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Video Games and Kids: Why they love them, and what parents can do to minimize the risks

by Kai-Ping Wang, M.D.

Brother and sister playing video game




Rapid changes in technology, including the exponential growth of the video game industry, can make the already tough job of parenting even tougher. As a parent, you need to decide whether or not to allow your kids to play video games. If you already allow your children to play, you may be considering ways to minimize any potential negative effects. I'd like to address some of the aspects of video games that appeal to kids and some basic approaches for families interested in incorporating video games in moderation.

Video games are a multi-billion dollar industry present in more than two-thirds of American households. About a third of parents play, and the average player age has steadily increased to about 33. Many of the more popular games incorporate adult themes such as aggression, graphic violence, drug use, and sexual themes. Much like the controversies that often follow popular music, movies, television and comic books, the video game industry has been increasingly scrutinized and criticized.

Depending on the research, evidence on the effects of exposure to video games can be confusing and contradictory. When playing more violent games, studies describe negative effects from increased aggression, decreased inhibition to violence, and increased blood pressure. However, the rate of juvenile violent crime is at a historic low. Many of those studies have been criticized as being inconclusive or methodologically flawed. Positive studies tout improving hand-eye coordination (surgeons who play video games are faster and more accurate in laparoscopic surgeries), stimulating imagination, and improving cognitive thinking, but many of those benefits can be better achieved outside video game play in pursuits such as sports, arts, music, hobbies, and other creative endeavors.

Many of the negative aspects of video games are tied to excessive play. In Korea, a 28-year-old man died from exhaustion after marathon sessions of an online game known as a MMORPG (massively multiplayer online role-playing game). Excessive playing leaves less time for academics, social development, and physical activity. When kids become obsessed with "passing the next stage" and "getting to the next level," much like an addict, they may begin to lose their interest and desire for anything else. One public health consequence is that children and teens are much less physically active than in prior generations and we face an epidemic of overweight and obese children.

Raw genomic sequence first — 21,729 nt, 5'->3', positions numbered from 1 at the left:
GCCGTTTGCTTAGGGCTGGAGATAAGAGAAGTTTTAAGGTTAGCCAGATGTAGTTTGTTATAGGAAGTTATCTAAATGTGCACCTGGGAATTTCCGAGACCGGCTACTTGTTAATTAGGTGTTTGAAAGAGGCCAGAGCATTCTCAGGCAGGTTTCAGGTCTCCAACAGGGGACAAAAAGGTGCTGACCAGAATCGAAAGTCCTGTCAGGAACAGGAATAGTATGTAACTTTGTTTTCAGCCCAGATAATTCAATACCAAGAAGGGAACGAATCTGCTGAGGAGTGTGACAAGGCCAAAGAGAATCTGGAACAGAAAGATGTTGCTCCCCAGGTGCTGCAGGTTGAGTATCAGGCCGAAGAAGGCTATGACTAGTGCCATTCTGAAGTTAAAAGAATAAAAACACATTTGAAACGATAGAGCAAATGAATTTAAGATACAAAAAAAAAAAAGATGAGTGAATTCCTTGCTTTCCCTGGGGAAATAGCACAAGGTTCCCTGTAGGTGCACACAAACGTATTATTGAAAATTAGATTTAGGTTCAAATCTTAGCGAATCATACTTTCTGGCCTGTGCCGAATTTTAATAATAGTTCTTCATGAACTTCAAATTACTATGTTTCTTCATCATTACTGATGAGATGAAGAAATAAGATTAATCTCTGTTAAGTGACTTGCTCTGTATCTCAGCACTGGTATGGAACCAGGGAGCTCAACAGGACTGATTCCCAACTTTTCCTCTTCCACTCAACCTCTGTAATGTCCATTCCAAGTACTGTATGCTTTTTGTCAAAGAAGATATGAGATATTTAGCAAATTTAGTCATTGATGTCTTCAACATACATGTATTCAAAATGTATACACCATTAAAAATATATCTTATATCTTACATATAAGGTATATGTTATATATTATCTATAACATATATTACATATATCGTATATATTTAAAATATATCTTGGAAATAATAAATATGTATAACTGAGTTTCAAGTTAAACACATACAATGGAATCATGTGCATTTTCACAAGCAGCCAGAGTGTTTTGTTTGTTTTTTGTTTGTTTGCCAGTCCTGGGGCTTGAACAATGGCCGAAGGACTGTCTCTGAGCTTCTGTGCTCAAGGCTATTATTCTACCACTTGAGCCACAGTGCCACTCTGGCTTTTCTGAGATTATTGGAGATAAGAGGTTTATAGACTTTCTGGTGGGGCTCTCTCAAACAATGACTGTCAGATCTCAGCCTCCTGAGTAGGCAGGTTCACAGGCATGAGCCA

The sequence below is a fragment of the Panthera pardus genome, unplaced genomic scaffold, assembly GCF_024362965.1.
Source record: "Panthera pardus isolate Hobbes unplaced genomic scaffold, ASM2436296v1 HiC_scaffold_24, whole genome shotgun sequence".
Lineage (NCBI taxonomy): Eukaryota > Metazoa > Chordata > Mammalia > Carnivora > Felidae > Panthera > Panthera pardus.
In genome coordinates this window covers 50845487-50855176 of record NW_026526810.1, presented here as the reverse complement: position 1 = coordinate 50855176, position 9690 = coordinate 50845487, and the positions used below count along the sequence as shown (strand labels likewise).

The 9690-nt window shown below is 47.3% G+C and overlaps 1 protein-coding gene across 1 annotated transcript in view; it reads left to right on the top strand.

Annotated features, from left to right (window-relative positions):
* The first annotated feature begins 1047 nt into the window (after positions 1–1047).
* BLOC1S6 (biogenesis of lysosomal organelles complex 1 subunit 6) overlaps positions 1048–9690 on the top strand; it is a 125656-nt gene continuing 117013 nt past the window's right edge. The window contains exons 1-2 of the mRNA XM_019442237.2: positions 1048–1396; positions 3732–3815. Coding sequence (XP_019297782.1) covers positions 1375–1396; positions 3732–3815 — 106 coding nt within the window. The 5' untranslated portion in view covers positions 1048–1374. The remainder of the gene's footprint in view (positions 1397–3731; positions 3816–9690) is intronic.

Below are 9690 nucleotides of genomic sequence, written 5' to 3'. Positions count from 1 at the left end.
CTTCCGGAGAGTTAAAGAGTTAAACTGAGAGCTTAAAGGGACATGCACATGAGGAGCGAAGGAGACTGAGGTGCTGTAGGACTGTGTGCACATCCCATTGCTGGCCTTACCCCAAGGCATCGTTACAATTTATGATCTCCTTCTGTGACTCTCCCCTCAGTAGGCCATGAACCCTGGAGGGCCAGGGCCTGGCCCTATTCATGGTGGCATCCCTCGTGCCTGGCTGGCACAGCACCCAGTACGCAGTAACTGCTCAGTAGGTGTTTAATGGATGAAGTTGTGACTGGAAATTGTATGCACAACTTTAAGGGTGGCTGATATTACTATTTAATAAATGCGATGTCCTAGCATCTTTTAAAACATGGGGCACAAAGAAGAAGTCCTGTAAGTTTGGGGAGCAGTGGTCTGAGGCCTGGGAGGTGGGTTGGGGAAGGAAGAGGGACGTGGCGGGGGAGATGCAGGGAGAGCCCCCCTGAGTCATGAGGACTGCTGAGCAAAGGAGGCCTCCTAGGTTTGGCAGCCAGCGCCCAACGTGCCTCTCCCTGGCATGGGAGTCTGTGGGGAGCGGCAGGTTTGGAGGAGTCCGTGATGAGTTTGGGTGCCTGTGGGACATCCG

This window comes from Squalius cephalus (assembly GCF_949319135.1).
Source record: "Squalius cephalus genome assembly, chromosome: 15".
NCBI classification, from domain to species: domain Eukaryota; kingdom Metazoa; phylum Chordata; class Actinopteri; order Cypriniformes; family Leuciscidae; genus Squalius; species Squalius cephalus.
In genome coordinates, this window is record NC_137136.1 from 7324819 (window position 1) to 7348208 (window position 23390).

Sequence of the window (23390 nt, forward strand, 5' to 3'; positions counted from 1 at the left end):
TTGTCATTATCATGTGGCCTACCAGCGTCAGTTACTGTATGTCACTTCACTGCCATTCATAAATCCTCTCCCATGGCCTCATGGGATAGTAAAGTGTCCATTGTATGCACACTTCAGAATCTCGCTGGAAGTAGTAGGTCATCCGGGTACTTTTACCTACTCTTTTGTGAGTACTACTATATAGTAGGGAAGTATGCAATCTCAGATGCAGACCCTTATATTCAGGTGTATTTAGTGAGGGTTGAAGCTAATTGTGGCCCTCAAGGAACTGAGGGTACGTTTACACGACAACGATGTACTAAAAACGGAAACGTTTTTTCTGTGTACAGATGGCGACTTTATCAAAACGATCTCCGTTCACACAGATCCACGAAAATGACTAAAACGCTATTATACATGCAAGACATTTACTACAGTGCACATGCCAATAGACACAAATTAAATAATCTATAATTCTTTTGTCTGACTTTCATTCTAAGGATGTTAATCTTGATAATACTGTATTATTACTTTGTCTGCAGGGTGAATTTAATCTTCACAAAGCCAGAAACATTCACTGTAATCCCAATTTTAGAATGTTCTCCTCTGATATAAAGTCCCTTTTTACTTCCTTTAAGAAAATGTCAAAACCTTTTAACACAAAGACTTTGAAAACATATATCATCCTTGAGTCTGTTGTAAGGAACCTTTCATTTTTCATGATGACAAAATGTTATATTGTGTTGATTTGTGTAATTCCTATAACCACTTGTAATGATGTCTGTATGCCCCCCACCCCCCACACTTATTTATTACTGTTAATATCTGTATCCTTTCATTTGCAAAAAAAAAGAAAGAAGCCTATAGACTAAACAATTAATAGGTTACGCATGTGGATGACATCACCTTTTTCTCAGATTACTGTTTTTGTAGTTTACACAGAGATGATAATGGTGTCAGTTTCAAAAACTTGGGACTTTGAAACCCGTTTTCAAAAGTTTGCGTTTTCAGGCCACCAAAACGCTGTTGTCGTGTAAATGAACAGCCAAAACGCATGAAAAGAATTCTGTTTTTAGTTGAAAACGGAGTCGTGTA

While different genres of games attract different players, it's possible — and useful — to identify some of the reasons for video games' widespread appeal to kids. For some kids, games offer more than the passive medium of television — providing a facsimile of individualized attention and self-paced stimulation and thus avoiding the frustration of waiting for others or feeling left back. Many attention disordered children will sit enthralled for hours with the right game. Additionally, games can be seen as very fair (in terms of consistency). Actions are usually scored in a reliable, easily learned system. Kids love fairness. Even the most observant teacher or parent may miss something.

Looking to ourselves, as adults we feel good when the work we do is appreciated and acknowledged, and become increasingly frustrated if we feel taken for granted. Video games provide that constant reinforcement and reward. Another source of appeal for many games is that they grant a feeling of control and competency. There is a universal desire to affect the world around us, a sense of mastery in seeing that the actions one takes matter. Some games also track progress and growth from session to session, allowing children to "invest" in the game.

Finally, online games can give kids and teens a connection with others, an ability to compete, opportunities for teamwork, and a sense of belonging in a safe, anonymous environment more insulated from peer judgment. When parents understand what their children see in video games, it allows us to offer alternatives, or moderate their use.

Games are not an inalienable human right

A useful starting point is to raise our children with the idea that video games (and television) are not an entitlement. Establishing entertainment as a privilege that can be lost or earned can be a tremendously useful parenting technique. While most beneficial in a behavior modification system, using video game play time in a simple reward system that is clear and consistent can help encourage positive behavior. Let your child keep a log that you sign off on, either in a small notebook or by creating and printing out checklists. This can be an excellent way to keep track of good behavior and game time earned as a result.